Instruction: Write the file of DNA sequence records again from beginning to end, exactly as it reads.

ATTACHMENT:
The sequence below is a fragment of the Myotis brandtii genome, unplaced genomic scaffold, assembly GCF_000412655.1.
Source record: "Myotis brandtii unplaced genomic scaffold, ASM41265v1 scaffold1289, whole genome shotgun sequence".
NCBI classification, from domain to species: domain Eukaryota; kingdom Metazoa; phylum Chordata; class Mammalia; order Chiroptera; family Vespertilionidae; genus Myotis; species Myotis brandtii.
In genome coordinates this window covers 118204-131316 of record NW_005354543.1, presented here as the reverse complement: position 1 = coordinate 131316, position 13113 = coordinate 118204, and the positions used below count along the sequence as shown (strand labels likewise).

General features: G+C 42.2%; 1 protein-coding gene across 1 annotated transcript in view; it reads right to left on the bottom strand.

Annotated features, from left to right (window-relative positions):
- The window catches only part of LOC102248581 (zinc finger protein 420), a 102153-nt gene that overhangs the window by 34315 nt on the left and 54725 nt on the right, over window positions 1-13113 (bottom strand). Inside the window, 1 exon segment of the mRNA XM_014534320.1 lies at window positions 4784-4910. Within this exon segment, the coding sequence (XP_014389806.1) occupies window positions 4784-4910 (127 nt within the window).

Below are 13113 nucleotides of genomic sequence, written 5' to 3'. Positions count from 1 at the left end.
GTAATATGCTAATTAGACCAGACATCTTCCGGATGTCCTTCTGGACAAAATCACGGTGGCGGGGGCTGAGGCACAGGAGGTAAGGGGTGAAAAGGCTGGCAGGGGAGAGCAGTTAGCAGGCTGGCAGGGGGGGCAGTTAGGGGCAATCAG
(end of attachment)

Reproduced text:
The sequence below is a fragment of the Myotis brandtii genome, unplaced genomic scaffold, assembly GCF_000412655.1.
Source record: "Myotis brandtii unplaced genomic scaffold, ASM41265v1 scaffold1289, whole genome shotgun sequence".
NCBI classification, from domain to species: domain Eukaryota; kingdom Metazoa; phylum Chordata; class Mammalia; order Chiroptera; family Vespertilionidae; genus Myotis; species Myotis brandtii.
In genome coordinates this window covers 118204-131316 of record NW_005354543.1, presented here as the reverse complement: position 1 = coordinate 131316, position 13113 = coordinate 118204, and the positions used below count along the sequence as shown (strand labels likewise).

General features: G+C 42.2%; 1 protein-coding gene across 1 annotated transcript in view; it reads right to left on the bottom strand.

Annotated features, from left to right (window-relative positions):
- The window catches only part of LOC102248581 (zinc finger protein 420), a 102153-nt gene that overhangs the window by 34315 nt on the left and 54725 nt on the right, over window positions 1-13113 (bottom strand). Inside the window, 1 exon segment of the mRNA XM_014534320.1 lies at window positions 4784-4910. Within this exon segment, the coding sequence (XP_014389806.1) occupies window positions 4784-4910 (127 nt within the window).

Below are 13113 nucleotides of genomic sequence, written 5' to 3'. Positions count from 1 at the left end.
GTAATATGCTAATTAGACCAGACATCTTCCGGATGTCCTTCTGGACAAAATCACGGTGGCGGGGGCTGAGGCACAGGAGGTAAGGGGTGAAAAGGCTGGCAGGGGAGAGCAGTTAGCAGGCTGGCAGGGGGGGCAGTTAGGGGCAATCAG